Deep Cuts

Deep Cuts: Live Tracks Better Than Their Studio Cousins

My daughter can’t stand live recordings of her favorite songs. For her, it’s studio versions or bust.

If that was an issue of audio fidelity I guess I’d get it. I own a lot of bootlegs, after all, and some of them sound atrocious. Heck, you don’t even have to be a bootleg collector to experience that–just go to YouTube, where cellphone videos of concerts abound.

Sound isn’t my daughter’s biggest guarrel with live takes, though. Her beef is that live tracks usually stray from their studio counterparts, and in my daughter’s estimation the studio version is the song. “Why do they have to mess it up? Just play it the way it is on the record,” she’ll say.

Sometimes that’s true. While I’m a firm believer that music is what happens in a given moment, I’d be pretty disappointed if I paid fat money for a Led Zeppelin reunion and in exchange I heard a reggae version of “Stairway To Heaven.”

But sometimes it’s demonstrably false. Legend has it that none of the Grateful Dead’s studio albums capture the band’s magic, for example, and while I love all of Jane’s Addiction’s studio albums I personally can attest that none of them come close to what that band could (and can) do on a good night. Sometimes the live version version of a song is far superior to the studio version.

Below are some of my favorite examples of the live version blowing away the studio version. It’s no mistake that each of these is from the golden age of live albums, which coincided with the golden age of studio self indulgence. Some of these songs were simply beaten to death in the studio, overproduced until no emotion remained. Their live counterparts, on the other hand, rise to the level of goosebump music.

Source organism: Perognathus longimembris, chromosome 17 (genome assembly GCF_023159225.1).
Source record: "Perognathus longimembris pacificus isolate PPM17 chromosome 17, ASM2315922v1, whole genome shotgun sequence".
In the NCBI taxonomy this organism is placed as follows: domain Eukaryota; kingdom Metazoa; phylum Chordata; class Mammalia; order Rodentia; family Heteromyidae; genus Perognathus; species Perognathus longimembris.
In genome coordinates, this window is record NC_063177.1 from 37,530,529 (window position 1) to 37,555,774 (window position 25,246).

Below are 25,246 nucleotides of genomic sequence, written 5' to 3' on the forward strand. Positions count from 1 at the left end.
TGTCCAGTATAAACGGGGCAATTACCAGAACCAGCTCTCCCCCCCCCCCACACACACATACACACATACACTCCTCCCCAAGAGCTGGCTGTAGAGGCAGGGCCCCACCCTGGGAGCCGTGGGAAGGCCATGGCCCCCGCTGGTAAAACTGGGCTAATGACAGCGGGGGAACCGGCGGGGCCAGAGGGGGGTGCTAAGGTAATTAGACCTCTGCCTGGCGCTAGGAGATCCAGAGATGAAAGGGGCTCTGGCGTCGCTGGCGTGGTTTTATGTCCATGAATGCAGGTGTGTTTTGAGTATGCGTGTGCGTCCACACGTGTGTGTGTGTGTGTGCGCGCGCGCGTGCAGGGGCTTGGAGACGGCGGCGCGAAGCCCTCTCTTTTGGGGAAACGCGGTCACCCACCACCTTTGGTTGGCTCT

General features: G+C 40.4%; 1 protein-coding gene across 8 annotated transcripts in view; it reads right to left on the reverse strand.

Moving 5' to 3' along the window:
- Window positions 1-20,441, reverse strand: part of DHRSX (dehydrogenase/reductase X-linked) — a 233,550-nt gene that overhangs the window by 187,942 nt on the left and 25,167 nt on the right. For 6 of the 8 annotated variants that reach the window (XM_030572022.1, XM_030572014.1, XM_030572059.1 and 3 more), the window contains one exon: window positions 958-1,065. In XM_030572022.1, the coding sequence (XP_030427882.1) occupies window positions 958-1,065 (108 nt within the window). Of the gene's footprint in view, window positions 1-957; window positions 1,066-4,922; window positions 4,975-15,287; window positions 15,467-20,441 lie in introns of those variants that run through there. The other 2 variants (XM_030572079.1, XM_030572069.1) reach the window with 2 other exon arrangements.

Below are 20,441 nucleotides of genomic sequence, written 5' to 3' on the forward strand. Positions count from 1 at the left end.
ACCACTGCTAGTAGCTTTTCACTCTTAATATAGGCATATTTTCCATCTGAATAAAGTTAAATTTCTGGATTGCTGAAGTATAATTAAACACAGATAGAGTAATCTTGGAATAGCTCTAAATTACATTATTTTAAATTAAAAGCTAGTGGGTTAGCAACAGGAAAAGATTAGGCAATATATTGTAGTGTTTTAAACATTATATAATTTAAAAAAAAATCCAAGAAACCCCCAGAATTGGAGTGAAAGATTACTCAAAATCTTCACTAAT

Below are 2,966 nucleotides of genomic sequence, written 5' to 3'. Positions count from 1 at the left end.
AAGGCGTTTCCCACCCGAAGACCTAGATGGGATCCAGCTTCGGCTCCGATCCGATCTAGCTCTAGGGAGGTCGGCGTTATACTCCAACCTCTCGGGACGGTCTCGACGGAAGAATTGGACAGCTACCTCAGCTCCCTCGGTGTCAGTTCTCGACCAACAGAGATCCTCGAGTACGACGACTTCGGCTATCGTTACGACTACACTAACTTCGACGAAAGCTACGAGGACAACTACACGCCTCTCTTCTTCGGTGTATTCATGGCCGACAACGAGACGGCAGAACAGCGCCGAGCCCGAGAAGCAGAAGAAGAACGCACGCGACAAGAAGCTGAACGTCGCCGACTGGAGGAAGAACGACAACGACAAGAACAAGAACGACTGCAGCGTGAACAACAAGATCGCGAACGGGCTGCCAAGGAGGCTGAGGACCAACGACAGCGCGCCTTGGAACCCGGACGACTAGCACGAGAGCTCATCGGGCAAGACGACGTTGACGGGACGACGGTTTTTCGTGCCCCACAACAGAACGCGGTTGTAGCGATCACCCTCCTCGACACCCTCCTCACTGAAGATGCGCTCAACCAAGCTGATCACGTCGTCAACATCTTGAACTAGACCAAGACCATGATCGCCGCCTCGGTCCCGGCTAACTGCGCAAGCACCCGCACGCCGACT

“Maybe I’m Amazed,” Wings.

“Lines On My Face,” Peter Frampton.

“Freebird,” Lynyrd Skynyrd.

“Won’t Get Fooled Again,” The Who.

“Let Me Sleep Beside You,” David Bowie.

“Lola,” The Kinks.

“Slow Ride,” Foghat.

“Jennifer,” Bert Sommer.

There you have it: Eight iconic live performances far better than their studio counterparts. What did I miss? I’m listening.

2 replies »

  1. “Great White Buffalo” – Ted Nugent
    “Coming Up” – Paul McCartney
    “Rock and Roll Al Nite” – KISS
    “Psycho Killer” – Talking Heads
    “Show Me the Way”- Peter Frampton


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